Kukicha is a uniquely Japanese Tea. Made primarily from the main stem of the tea plant, this tea has a light salty and creamy flavor.
So the tea industry loves the mythical stories about the creation of tea. Yet, Kukicha doesn’t have one. In fact, this tea is barely reviewed or talked about in the troves of books about teas. It may get a small review of how to brew it and what it is made of but no one talks about where it came from. This is a shame, but it is also an indication this is a more modern tea. So while we too have no origin story, we have a reasonably good idea of when this tea appeared.
Japan started to mechanize the harvesting and production of tea in the early 1900’s. However, it wasn’t until after World War II that this process took off and became the norm in the tea industry for the country. Anyone who has studied business or modern history will have heard of William Deming and his profound effect on the Japanese manufacturing sector after World War II. His focus on quality through consistency of production is often pointed to in the automobile industry as to why Japanese car makers overtook American car markers by the 1980’s. The automobile industry was not the only industry that implemented Deming’s processes, it was adopted everywhere in Japan.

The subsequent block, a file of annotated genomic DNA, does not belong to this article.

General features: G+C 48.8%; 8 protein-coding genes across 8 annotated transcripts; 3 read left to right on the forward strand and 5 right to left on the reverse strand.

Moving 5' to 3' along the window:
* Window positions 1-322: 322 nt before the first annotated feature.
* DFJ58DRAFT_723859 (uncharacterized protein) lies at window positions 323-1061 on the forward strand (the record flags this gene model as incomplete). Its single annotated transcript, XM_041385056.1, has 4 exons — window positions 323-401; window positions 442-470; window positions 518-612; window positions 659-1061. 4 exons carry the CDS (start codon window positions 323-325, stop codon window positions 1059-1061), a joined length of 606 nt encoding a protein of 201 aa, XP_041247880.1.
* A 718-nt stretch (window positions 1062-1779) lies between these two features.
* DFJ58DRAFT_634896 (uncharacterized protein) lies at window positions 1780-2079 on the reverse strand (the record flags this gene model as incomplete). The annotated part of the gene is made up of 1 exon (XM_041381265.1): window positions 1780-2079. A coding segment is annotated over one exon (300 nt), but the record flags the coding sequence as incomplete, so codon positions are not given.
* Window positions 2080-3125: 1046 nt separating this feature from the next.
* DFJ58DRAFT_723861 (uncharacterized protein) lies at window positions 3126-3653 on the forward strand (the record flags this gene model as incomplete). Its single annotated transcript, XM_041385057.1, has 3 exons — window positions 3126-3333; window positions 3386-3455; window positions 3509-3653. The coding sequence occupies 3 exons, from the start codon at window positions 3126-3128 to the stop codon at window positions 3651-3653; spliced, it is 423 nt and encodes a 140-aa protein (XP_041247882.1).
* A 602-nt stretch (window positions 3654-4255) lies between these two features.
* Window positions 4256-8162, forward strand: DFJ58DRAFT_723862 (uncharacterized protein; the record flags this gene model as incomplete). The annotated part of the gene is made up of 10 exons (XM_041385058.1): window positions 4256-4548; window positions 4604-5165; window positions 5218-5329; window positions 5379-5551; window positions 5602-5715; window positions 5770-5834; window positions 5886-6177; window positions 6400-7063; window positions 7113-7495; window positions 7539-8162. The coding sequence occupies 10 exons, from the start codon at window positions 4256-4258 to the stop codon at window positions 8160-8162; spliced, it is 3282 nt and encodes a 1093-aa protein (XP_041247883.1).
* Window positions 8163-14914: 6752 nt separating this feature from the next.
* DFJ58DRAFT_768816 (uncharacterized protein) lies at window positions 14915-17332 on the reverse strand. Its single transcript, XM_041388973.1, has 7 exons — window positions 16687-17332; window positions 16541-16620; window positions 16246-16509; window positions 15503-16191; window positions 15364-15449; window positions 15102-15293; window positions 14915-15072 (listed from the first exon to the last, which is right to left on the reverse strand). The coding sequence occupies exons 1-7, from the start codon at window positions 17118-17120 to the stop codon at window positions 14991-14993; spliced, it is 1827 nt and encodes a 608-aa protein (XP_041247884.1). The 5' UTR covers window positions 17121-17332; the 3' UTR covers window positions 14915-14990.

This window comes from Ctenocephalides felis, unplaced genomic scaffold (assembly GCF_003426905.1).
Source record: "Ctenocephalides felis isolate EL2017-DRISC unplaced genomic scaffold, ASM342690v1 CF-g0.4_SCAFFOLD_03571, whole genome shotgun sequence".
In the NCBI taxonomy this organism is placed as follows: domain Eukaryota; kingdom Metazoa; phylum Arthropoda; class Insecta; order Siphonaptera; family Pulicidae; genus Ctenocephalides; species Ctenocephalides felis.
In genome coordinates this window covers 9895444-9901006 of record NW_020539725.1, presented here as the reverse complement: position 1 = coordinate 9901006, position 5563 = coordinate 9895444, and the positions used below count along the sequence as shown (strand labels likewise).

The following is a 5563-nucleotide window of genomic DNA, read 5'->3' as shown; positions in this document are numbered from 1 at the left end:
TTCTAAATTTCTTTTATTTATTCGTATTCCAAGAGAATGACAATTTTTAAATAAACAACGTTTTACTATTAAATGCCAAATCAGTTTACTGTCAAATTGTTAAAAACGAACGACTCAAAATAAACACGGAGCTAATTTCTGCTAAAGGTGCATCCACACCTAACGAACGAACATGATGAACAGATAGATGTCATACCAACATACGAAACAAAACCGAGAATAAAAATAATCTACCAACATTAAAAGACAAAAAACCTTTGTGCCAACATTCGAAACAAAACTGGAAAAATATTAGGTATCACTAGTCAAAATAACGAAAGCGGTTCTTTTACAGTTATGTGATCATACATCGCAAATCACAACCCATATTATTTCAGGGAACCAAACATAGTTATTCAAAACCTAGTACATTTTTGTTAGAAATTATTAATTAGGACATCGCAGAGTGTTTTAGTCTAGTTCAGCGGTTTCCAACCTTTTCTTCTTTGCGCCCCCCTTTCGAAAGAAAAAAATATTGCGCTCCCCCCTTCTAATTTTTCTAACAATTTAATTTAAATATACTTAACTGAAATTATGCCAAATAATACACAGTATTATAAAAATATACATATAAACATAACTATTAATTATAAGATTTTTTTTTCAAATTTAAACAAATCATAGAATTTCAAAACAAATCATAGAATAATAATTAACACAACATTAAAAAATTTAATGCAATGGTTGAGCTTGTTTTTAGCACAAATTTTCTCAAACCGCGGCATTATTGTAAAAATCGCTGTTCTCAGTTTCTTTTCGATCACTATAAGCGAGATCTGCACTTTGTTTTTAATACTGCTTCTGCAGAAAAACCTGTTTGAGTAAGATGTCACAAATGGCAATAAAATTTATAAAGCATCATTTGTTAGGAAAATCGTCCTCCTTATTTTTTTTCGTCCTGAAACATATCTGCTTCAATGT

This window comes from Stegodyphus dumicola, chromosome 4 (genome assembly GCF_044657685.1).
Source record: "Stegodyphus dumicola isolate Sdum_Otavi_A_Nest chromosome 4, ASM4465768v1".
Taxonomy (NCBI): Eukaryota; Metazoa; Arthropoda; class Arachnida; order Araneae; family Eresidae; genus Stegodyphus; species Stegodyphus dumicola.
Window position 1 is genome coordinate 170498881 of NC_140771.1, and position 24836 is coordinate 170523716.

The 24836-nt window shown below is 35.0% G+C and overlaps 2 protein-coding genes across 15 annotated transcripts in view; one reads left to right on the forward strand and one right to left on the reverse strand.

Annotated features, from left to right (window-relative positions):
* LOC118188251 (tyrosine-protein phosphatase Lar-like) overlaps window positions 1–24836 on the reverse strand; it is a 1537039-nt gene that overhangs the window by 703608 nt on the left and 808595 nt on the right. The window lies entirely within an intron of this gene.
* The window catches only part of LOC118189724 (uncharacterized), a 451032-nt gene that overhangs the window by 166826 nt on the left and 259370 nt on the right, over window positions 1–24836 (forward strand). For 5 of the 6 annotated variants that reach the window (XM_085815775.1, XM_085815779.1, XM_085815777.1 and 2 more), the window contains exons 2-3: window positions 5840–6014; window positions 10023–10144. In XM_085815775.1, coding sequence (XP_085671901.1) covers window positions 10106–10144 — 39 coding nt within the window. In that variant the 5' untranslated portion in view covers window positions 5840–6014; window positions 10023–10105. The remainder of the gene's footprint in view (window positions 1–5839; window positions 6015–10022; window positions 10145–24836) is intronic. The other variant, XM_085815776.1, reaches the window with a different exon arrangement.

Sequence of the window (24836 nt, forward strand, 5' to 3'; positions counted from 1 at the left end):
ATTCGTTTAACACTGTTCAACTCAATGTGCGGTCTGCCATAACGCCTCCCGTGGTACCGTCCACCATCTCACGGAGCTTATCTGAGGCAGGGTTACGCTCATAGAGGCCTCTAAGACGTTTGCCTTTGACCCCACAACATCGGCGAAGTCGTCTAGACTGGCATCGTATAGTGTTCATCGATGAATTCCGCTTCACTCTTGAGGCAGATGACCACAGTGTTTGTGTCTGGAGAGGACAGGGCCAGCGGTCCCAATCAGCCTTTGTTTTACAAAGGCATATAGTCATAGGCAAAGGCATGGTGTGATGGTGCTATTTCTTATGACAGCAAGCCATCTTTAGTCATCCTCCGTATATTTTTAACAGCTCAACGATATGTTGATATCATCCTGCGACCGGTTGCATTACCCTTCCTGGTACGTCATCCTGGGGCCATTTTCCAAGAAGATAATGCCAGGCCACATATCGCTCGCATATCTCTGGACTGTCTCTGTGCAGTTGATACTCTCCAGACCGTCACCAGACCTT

Kukicha makes sense as a product of this era. It uses the leftover materials from the production of Sencha, Gyokuro or Hojicha. The stems are cut to uniform size and blended with the leftover leaf. The uniform size of the stems is a key component to assessing the quality of the tea. The more uniform the stems, the higher quality the tea. A beautiful representation of the care needed in proper manufacturing of any product.
As mentioned above, Kukicha can be made from the leftover stems of Sencha, Gyokuro or Hojicha. Each produces a slightly different flavor. All must brewed at a lower temperature, like other green teas,between 165-185°F. They can steep for up to 3 minutes, but are quit good with multiple short steepings. Kukicha, like other Japanese teas, is a perfect tea for a Kyusu.
This beautiful tea is often overlooked, but it deserves your attention. So give it a try!